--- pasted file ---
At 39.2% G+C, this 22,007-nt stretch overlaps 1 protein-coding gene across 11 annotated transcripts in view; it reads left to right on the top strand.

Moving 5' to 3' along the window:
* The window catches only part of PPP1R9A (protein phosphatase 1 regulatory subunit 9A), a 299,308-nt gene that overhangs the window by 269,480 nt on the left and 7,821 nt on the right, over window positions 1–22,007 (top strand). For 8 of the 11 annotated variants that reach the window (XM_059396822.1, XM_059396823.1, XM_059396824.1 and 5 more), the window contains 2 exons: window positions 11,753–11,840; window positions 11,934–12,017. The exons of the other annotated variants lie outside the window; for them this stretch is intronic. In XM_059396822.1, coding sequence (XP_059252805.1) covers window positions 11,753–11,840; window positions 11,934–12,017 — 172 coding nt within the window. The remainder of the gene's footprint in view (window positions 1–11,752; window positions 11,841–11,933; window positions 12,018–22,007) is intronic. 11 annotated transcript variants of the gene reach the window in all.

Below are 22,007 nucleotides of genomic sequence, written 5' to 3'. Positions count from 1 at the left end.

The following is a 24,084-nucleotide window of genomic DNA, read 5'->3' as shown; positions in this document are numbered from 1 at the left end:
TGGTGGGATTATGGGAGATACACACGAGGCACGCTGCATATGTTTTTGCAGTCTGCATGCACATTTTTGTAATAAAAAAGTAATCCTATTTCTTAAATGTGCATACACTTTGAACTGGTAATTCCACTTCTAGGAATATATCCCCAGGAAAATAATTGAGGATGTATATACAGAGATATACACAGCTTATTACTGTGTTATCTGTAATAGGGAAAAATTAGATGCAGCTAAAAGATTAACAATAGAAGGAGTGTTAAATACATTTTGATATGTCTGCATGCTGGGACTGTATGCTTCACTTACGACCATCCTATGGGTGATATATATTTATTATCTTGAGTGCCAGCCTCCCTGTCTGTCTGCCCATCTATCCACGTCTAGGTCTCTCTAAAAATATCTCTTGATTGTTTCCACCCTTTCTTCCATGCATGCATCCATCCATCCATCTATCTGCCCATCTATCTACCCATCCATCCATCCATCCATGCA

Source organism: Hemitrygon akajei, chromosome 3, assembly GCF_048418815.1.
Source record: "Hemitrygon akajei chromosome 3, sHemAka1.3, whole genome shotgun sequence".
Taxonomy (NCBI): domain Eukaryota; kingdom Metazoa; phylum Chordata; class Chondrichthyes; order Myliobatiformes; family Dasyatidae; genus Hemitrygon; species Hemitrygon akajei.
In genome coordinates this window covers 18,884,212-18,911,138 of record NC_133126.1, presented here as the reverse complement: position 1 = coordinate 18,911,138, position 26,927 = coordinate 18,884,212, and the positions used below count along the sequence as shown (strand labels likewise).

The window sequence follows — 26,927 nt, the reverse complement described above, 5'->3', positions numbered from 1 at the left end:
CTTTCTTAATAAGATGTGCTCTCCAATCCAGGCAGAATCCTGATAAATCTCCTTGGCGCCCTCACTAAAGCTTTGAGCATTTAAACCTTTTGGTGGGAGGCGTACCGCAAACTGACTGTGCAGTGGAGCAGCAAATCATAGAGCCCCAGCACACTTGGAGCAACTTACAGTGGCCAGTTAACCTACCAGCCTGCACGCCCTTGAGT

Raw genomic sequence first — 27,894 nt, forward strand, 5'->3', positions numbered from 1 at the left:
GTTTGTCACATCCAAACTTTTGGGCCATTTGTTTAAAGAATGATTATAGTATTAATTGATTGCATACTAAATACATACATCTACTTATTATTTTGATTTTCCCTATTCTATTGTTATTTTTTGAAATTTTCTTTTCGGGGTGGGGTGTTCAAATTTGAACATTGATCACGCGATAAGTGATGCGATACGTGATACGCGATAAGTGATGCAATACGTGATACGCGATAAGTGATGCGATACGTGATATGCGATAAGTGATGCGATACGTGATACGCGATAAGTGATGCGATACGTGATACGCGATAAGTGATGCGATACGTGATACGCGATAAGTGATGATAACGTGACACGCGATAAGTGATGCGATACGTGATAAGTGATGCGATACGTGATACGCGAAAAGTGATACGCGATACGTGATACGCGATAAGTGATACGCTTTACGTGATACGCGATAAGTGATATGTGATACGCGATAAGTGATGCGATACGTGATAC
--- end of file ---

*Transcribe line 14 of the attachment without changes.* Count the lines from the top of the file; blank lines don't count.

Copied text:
GTTTGTCACATCCAAACTTTTGGGCCATTTGTTTAAAGAATGATTATAGTATTAATTGATTGCATACTAAATACATACATCTACTTATTATTTTGATTTTCCCTATTCTATTGTTATTTTTTGAAATTTTCTTTTCGGGGTGGGGTGTTCAAATTTGAACATTGATCACGCGATAAGTGATGCGATACGTGATACGCGATAAGTGATGCAATACGTGATACGCGATAAGTGATGCGATACGTGATATGCGATAAGTGATGCGATACGTGATACGCGATAAGTGATGCGATACGTGATACGCGATAAGTGATGCGATACGTGATACGCGATAAGTGATGATAACGTGACACGCGATAAGTGATGCGATACGTGATAAGTGATGCGATACGTGATACGCGAAAAGTGATACGCGATACGTGATACGCGATAAGTGATACGCTTTACGTGATACGCGATAAGTGATATGTGATACGCGATAAGTGATGCGATACGTGATAC